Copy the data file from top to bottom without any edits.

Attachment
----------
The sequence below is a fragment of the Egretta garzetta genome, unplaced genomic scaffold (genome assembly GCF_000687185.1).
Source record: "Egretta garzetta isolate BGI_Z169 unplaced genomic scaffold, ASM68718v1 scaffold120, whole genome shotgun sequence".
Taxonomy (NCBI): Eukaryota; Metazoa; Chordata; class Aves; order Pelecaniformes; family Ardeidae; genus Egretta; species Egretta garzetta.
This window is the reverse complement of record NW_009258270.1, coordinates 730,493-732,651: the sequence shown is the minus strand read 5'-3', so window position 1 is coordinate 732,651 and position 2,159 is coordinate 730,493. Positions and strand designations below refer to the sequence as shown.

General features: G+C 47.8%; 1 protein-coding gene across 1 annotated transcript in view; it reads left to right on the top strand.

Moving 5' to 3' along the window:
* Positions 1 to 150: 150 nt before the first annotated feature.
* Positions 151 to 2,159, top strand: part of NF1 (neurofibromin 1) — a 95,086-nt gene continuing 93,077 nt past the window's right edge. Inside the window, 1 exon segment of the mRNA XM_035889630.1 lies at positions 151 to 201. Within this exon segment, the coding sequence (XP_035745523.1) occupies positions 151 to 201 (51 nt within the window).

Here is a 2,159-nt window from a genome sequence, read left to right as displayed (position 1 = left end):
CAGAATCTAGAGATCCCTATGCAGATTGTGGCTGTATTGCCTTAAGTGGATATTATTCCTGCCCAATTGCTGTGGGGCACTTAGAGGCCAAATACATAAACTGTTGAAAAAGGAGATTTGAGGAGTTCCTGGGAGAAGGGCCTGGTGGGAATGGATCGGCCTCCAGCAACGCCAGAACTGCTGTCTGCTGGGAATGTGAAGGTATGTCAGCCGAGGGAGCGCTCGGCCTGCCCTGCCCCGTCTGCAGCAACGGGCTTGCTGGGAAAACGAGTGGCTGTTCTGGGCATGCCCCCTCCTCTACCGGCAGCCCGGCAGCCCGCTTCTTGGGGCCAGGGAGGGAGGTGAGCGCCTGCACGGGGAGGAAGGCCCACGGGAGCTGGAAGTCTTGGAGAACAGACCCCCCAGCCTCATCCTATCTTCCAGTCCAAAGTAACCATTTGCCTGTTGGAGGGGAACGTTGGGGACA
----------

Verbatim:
The sequence below is a fragment of the Egretta garzetta genome, unplaced genomic scaffold (genome assembly GCF_000687185.1).
Source record: "Egretta garzetta isolate BGI_Z169 unplaced genomic scaffold, ASM68718v1 scaffold120, whole genome shotgun sequence".
Taxonomy (NCBI): Eukaryota; Metazoa; Chordata; class Aves; order Pelecaniformes; family Ardeidae; genus Egretta; species Egretta garzetta.
This window is the reverse complement of record NW_009258270.1, coordinates 730,493-732,651: the sequence shown is the minus strand read 5'-3', so window position 1 is coordinate 732,651 and position 2,159 is coordinate 730,493. Positions and strand designations below refer to the sequence as shown.

General features: G+C 47.8%; 1 protein-coding gene across 1 annotated transcript in view; it reads left to right on the top strand.

Moving 5' to 3' along the window:
* Positions 1 to 150: 150 nt before the first annotated feature.
* Positions 151 to 2,159, top strand: part of NF1 (neurofibromin 1) — a 95,086-nt gene continuing 93,077 nt past the window's right edge. Inside the window, 1 exon segment of the mRNA XM_035889630.1 lies at positions 151 to 201. Within this exon segment, the coding sequence (XP_035745523.1) occupies positions 151 to 201 (51 nt within the window).

Here is a 2,159-nt window from a genome sequence, read left to right as displayed (position 1 = left end):
CAGAATCTAGAGATCCCTATGCAGATTGTGGCTGTATTGCCTTAAGTGGATATTATTCCTGCCCAATTGCTGTGGGGCACTTAGAGGCCAAATACATAAACTGTTGAAAAAGGAGATTTGAGGAGTTCCTGGGAGAAGGGCCTGGTGGGAATGGATCGGCCTCCAGCAACGCCAGAACTGCTGTCTGCTGGGAATGTGAAGGTATGTCAGCCGAGGGAGCGCTCGGCCTGCCCTGCCCCGTCTGCAGCAACGGGCTTGCTGGGAAAACGAGTGGCTGTTCTGGGCATGCCCCCTCCTCTACCGGCAGCCCGGCAGCCCGCTTCTTGGGGCCAGGGAGGGAGGTGAGCGCCTGCACGGGGAGGAAGGCCCACGGGAGCTGGAAGTCTTGGAGAACAGACCCCCCAGCCTCATCCTATCTTCCAGTCCAAAGTAACCATTTGCCTGTTGGAGGGGAACGTTGGGGACA